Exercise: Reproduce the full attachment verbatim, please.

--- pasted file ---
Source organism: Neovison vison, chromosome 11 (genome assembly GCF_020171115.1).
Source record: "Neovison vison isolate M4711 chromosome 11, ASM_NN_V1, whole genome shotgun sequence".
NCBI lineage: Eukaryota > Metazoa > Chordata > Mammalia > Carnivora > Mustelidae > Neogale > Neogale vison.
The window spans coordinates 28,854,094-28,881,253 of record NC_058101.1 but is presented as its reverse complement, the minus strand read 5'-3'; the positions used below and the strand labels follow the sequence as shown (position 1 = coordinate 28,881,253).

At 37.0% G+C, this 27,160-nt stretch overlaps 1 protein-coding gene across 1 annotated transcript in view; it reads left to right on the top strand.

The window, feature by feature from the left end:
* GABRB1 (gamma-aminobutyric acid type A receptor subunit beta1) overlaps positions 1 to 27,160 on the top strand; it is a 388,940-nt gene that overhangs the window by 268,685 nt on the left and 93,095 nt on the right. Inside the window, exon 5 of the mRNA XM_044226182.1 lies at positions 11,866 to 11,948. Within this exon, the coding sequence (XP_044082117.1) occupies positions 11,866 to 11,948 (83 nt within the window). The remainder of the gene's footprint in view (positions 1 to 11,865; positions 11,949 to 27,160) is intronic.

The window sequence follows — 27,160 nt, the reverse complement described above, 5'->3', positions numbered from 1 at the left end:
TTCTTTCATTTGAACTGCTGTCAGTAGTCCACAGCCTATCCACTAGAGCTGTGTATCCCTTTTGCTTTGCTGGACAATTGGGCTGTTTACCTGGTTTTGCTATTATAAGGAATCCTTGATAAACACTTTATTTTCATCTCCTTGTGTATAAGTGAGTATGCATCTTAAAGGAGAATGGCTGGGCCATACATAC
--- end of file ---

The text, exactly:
Source organism: Neovison vison, chromosome 11 (genome assembly GCF_020171115.1).
Source record: "Neovison vison isolate M4711 chromosome 11, ASM_NN_V1, whole genome shotgun sequence".
NCBI lineage: Eukaryota > Metazoa > Chordata > Mammalia > Carnivora > Mustelidae > Neogale > Neogale vison.
The window spans coordinates 28,854,094-28,881,253 of record NC_058101.1 but is presented as its reverse complement, the minus strand read 5'-3'; the positions used below and the strand labels follow the sequence as shown (position 1 = coordinate 28,881,253).

At 37.0% G+C, this 27,160-nt stretch overlaps 1 protein-coding gene across 1 annotated transcript in view; it reads left to right on the top strand.

The window, feature by feature from the left end:
* GABRB1 (gamma-aminobutyric acid type A receptor subunit beta1) overlaps positions 1 to 27,160 on the top strand; it is a 388,940-nt gene that overhangs the window by 268,685 nt on the left and 93,095 nt on the right. Inside the window, exon 5 of the mRNA XM_044226182.1 lies at positions 11,866 to 11,948. Within this exon, the coding sequence (XP_044082117.1) occupies positions 11,866 to 11,948 (83 nt within the window). The remainder of the gene's footprint in view (positions 1 to 11,865; positions 11,949 to 27,160) is intronic.

The window sequence follows — 27,160 nt, the reverse complement described above, 5'->3', positions numbered from 1 at the left end:
TTCTTTCATTTGAACTGCTGTCAGTAGTCCACAGCCTATCCACTAGAGCTGTGTATCCCTTTTGCTTTGCTGGACAATTGGGCTGTTTACCTGGTTTTGCTATTATAAGGAATCCTTGATAAACACTTTATTTTCATCTCCTTGTGTATAAGTGAGTATGCATCTTAAAGGAGAATGGCTGGGCCATACATAC